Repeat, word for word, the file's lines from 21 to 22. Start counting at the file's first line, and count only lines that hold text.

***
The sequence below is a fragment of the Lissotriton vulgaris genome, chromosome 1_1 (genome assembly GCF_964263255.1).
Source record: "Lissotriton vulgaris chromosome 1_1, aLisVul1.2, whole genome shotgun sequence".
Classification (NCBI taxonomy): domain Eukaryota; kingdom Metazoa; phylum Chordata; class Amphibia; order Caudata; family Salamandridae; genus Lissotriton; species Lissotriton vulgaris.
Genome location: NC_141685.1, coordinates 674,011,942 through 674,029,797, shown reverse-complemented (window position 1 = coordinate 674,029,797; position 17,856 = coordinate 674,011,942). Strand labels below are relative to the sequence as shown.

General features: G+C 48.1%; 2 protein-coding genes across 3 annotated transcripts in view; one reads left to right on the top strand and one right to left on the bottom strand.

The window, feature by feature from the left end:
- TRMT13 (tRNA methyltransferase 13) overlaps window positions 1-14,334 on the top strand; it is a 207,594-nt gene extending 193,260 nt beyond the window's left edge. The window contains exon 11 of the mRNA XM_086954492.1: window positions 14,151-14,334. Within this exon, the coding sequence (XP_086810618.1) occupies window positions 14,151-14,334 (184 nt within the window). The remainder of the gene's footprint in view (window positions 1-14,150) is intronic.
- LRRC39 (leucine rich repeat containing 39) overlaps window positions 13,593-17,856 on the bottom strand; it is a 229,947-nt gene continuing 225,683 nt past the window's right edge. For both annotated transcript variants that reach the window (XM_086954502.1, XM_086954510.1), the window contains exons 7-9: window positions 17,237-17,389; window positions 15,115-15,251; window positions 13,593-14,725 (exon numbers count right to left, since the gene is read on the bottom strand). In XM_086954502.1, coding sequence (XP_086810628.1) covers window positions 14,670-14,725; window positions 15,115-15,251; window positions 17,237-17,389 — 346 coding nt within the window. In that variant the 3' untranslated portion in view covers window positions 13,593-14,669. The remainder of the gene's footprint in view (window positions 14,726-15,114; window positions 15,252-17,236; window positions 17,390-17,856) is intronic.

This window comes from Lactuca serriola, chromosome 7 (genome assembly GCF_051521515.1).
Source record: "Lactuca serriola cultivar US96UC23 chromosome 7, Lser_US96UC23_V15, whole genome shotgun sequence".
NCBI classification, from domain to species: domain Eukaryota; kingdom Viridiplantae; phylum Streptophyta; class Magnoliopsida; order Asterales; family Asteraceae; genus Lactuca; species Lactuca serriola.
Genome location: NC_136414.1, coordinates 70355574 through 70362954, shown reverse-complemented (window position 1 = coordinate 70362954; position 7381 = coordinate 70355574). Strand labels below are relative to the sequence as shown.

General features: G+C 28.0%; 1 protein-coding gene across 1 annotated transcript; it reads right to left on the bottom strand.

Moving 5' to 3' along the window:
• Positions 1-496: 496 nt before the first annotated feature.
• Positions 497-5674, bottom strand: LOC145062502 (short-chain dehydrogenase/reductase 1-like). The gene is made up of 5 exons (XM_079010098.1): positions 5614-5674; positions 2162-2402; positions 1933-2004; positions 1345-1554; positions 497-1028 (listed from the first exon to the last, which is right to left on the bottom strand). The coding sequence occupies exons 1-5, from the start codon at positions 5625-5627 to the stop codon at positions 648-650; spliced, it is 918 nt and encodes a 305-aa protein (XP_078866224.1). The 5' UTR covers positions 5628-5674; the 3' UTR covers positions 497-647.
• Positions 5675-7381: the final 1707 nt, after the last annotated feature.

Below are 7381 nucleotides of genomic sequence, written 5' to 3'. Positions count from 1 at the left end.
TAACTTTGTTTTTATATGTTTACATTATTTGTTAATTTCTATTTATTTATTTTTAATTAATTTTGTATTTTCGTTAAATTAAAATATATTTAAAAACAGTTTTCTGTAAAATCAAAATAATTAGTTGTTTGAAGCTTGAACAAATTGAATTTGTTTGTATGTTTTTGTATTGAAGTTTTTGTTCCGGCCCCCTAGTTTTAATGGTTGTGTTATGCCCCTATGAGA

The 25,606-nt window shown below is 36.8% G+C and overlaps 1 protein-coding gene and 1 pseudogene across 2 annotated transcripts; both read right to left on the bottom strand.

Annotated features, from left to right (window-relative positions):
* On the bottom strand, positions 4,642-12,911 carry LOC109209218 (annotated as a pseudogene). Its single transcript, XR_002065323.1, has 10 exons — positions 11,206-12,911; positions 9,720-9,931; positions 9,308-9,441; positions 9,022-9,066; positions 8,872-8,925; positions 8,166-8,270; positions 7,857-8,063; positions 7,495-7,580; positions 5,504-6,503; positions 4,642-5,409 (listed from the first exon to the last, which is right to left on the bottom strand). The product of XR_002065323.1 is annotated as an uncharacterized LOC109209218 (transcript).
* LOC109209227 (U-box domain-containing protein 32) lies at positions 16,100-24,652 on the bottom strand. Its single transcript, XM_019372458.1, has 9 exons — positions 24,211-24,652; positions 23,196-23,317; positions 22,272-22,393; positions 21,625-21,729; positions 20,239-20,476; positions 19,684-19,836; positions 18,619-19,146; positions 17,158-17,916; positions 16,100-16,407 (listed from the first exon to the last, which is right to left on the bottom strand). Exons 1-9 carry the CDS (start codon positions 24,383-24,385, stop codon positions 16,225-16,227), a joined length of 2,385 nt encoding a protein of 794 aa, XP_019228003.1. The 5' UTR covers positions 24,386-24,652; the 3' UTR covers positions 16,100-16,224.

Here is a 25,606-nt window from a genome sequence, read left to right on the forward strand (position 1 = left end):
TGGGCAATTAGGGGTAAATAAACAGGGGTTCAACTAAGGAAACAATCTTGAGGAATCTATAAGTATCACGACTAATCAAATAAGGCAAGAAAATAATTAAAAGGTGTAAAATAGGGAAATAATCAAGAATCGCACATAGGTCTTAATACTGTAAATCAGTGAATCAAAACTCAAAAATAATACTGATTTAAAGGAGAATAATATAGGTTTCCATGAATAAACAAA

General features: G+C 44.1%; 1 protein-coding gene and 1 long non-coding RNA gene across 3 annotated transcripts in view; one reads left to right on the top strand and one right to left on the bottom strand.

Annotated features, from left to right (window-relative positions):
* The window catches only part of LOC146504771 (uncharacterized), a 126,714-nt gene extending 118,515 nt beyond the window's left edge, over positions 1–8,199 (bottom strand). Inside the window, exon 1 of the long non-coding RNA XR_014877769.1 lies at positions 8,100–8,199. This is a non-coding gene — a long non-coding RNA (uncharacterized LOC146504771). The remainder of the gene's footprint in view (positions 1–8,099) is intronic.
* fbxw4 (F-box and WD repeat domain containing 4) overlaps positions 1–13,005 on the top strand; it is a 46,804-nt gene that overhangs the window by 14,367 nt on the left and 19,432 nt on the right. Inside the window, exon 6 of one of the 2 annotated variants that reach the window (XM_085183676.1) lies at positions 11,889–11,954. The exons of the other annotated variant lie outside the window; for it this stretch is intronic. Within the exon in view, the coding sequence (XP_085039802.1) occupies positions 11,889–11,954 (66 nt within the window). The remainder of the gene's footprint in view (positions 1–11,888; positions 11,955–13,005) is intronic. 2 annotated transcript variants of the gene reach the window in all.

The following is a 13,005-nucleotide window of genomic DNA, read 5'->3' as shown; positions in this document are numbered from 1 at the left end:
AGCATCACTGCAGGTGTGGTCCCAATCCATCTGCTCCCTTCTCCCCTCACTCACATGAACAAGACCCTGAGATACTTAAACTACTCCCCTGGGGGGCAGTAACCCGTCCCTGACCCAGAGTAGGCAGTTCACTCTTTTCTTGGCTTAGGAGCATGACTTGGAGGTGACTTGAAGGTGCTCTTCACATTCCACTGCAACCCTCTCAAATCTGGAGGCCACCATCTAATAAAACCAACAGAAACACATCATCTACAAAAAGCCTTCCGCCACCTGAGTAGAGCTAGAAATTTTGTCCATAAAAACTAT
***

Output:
Annotated features, from left to right (window-relative positions):
* On the bottom strand, positions 4,642-12,911 carry LOC109209218 (annotated as a pseudogene). Its single transcript, XR_002065323.1, has 10 exons — positions 11,206-12,911; positions 9,720-9,931; positions 9,308-9,441; positions 9,022-9,066; positions 8,872-8,925; positions 8,166-8,270; positions 7,857-8,063; positions 7,495-7,580; positions 5,504-6,503; positions 4,642-5,409 (listed from the first exon to the last, which is right to left on the bottom strand). The product of XR_002065323.1 is annotated as an uncharacterized LOC109209218 (transcript).